I recently entered and won the PETA-sponsored Sexiest Vegetarian Over 50 contest. After winning, PETA asked me to write a post for Prime reflecting on the process, so here goes!
First, I would like to thank all of you who voted for me. I am so happy and honored to represent our generation. But honestly, I had already considered myself a winner before actually entering. Not the winner of the contest, of course, but a winner because of feeling decades younger than my age. A winner because of not taking part in the inhumane treatment of animals by consuming them, a winner because of looking younger than my years, and a winner because being vegetarian is better for the environment. Winning the contest was a huge honor, as all the contestants had great stories and admirable vegetarian backgrounds, but one thing I know is that all vegetarians are, in their own way, winners.
Since claiming this title, I’ve given several television interviews and have been written up in newspapers and various blogs. Hundreds of people have contacted me telling me they are motivated by my story and are now trying a vegetarian diet. My Facebook account continues to grow as I receive notes from around the world from both women and men of all ages asking me for advice and telling me their stories. They show my television and written interviews to their parents or grandparents hoping to inspire them to become a vegetarian.
I’m still surprised when people ask me about my longevity secrets, as I don’t feel my age. I don’t have any aches or pains in my body, and I’m loaded with energy all day. Really, I don’t mind getting older; what I’m after in my future years is optimum health. I don’t let the idea that I’m 71 stop me from educating myself concerning health. I don’t think, “It’s too late” or “Oh, that just happens when you get older.”
As I talk to people both younger than myself and those around my age, I find that many of them are on one or more medications. They have aches and pains and are tired all the time. They listen to their doctors but don’t try to help themselves by researching any alternatives to their health problems or trying a vegetarian lifestyle. People eat all kinds of processed fast foods and animal products, not realizing that what they are eating affects their health. The saying “You are what you eat” is something I firmly believe in. Diet is important, and outlook on life is important. But most of all, I think that besides the inhumane treatment, eating animals and animal products is responsible for much of the illness and obesity problems in this country.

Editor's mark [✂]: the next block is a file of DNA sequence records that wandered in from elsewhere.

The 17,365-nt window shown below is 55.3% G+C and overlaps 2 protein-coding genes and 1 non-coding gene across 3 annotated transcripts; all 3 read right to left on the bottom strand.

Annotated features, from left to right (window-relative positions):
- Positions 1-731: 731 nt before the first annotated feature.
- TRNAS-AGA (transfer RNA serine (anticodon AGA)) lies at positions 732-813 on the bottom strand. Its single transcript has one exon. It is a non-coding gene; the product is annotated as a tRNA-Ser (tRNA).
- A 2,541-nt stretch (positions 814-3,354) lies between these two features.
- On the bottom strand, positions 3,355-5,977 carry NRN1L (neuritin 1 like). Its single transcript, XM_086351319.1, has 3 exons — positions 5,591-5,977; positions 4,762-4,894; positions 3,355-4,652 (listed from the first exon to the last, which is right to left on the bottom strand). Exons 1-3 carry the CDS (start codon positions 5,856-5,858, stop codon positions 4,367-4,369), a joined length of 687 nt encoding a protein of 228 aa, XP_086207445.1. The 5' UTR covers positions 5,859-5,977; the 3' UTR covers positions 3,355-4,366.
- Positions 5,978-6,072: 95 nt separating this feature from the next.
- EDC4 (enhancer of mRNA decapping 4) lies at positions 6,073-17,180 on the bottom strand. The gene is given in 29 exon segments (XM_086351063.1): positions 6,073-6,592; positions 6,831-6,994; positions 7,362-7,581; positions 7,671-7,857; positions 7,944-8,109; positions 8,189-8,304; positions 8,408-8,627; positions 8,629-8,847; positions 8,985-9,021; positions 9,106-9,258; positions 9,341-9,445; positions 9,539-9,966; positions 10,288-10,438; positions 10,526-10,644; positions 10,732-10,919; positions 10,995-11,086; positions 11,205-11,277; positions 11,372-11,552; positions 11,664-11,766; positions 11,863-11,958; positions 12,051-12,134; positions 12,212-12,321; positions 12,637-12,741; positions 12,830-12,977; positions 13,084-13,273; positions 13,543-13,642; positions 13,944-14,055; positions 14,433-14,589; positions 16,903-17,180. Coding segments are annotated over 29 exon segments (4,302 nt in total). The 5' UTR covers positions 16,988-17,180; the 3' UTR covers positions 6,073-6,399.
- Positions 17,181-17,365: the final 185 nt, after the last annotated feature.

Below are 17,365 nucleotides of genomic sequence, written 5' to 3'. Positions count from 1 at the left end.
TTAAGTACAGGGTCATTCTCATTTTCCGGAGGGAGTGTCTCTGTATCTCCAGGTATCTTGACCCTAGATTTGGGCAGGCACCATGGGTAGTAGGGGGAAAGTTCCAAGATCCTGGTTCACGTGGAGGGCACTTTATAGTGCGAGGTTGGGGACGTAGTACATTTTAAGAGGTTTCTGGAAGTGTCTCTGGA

We are now aware that antibiotics and steroids are given to animals, that chickens are raised and forced to grow in larger numbers by keeping them crowded in pens, and that animals are treated inhumanely-grown, slaughtered, and brought to market as fast as possible. Imagine how good it feels being a vegetarian and knowing that animal products are not necessary for our health and happiness.
I’ve traveled extensively around the world this year, and whether I was in a medieval Tuscan village; Bogota, Colombia; or a rural town in Pennsylvania, I had no trouble finding and enjoying delicious vegetarian meals. I remember when I first went vegetarian 40 years ago—it was difficult to find things to eat away from home. Now, it’s a completely different story. I find most restaurants accommodate the vegetarian lifestyle.
Once you truly love yourself, have the desire to be at your optimum health, and have compassion for animals, you will not question that we are meant to eat from the garden and enjoy life in our later years pain-free, happy, and full of vigor.